This proliferation of the living-challenged made me wonder just how deeply zombies had penetrated the library’s collections. And I found that, while they had not yet gained the same foothold in popular literature as vampires, zombies’ status was inexorably on the upswing. To learn more, read on … if you dare!
A Zombie’s History of the United States: From the Massacre at Plymouth Rock to the CIA’s Secret War on the Undead by Worm Miller
Everyone knows that zombies, who peacefully co-existed with Native Americans long before the arrival of Europeans, have played a vital role in the history of the United States. Yet textbook after textbook has attempted to erase this ostracized minority from our collective memory. Finally, courageous author Worm Miller tells it like it was. Learn the truth about the lost colony at Roanoke, the zombie-proofing precautions taken by Lewis and Clark, and the undead’s interactions with Teddy Roosevelt. Howard Zinn only told half the story; now you can read the rest.
Flip this Zombie by Jesse Petersen
Nothing can ruin your day quite like a zombie apocalypse. When hungry undead fiends spread from Seattle to other major cities, the military tries to firebomb them into the Stone Age. As a result food production, infrastructure, and strawberry bubble bath go the way of the dinosaur. The few people who remain scrape by in small survivor camps. It is not a happy time for most folk.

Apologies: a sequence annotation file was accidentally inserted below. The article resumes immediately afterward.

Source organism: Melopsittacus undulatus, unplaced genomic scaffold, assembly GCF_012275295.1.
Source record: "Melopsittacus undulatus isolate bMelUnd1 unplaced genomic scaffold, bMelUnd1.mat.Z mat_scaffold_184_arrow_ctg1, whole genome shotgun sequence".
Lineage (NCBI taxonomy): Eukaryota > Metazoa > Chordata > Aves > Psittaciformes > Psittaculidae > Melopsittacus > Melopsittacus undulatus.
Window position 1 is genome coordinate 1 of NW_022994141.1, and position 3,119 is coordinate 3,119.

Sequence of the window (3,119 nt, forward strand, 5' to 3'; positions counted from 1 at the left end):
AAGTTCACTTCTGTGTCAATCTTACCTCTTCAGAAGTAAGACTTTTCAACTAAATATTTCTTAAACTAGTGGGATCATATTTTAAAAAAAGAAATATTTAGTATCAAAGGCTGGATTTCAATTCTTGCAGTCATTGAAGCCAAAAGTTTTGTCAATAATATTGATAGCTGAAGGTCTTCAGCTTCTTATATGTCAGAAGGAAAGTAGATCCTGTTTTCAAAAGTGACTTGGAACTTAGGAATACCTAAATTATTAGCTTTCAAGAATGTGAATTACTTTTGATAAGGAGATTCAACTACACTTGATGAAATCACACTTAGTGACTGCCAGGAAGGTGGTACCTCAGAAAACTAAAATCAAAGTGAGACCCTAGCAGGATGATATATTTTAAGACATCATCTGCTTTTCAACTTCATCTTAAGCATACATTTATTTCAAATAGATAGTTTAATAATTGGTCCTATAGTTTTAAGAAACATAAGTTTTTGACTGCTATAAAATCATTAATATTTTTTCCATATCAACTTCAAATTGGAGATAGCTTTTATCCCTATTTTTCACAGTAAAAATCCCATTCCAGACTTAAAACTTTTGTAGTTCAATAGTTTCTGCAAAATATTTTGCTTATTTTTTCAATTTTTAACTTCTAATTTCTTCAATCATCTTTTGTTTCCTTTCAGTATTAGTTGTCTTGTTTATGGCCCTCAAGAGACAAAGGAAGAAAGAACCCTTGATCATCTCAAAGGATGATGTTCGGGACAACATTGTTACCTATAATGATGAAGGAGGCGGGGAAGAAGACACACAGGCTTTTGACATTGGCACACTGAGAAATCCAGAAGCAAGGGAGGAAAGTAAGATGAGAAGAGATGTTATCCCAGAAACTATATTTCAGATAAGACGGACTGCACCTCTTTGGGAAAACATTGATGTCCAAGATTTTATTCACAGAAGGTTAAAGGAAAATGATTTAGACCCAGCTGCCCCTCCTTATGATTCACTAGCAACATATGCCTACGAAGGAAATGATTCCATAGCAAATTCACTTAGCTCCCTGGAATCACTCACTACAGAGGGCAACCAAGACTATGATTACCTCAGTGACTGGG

Success stories do still exist, however. Sarah and David, owners and proprietors of Zombiebusters Extermination, Inc have found a way to make a living, gain celebrity, and experience the joys of zombie killing. But just when things are looking up, super-zombies arrive and spoil all the fun. Now the destructive duo must find new methods of extermination to keep the planet safe for humans.
Pride and Prejudice and Zombies: The Graphic Novel by Seth Grahame-Smith
Before reading an entire book, I usually ask a series of rigorous questions:
- Is there blood splattering?
- Do knife-wielding ladies of good breeding behead and slay zombies?
- Are necks chomped?
- How many explosions occur per page?
- Do burning zombies scream?
After carefully answering each question, I apply a complex series of algorithms to ascertain whether the book is worth reading. Suffice to say, Pride and Prejudice by Jane Austen did not pass the mustard. However, Pride and Prejudice and Zombies: The Graphic Novel by Seth Grahame-Smith was found worthy of my attentions.
Grahame-Smith’s tale follows the general plot of Pride and Prejudice, but in his world cultured young women are trained in the fine arts of zombie slaying. Hence, our heroine Elizabeth Bennet has to deal not only with the affections of the arrogant Mr. Darcy but also with constant attacks by the hungry zombie hordes. This superior zombified version of Austen’s novel is also available as text-only, but the graphic version brings the wall-splattering blood and gore into your very own den.
Still not satisfied? Here are some more zombies to tickle your brain.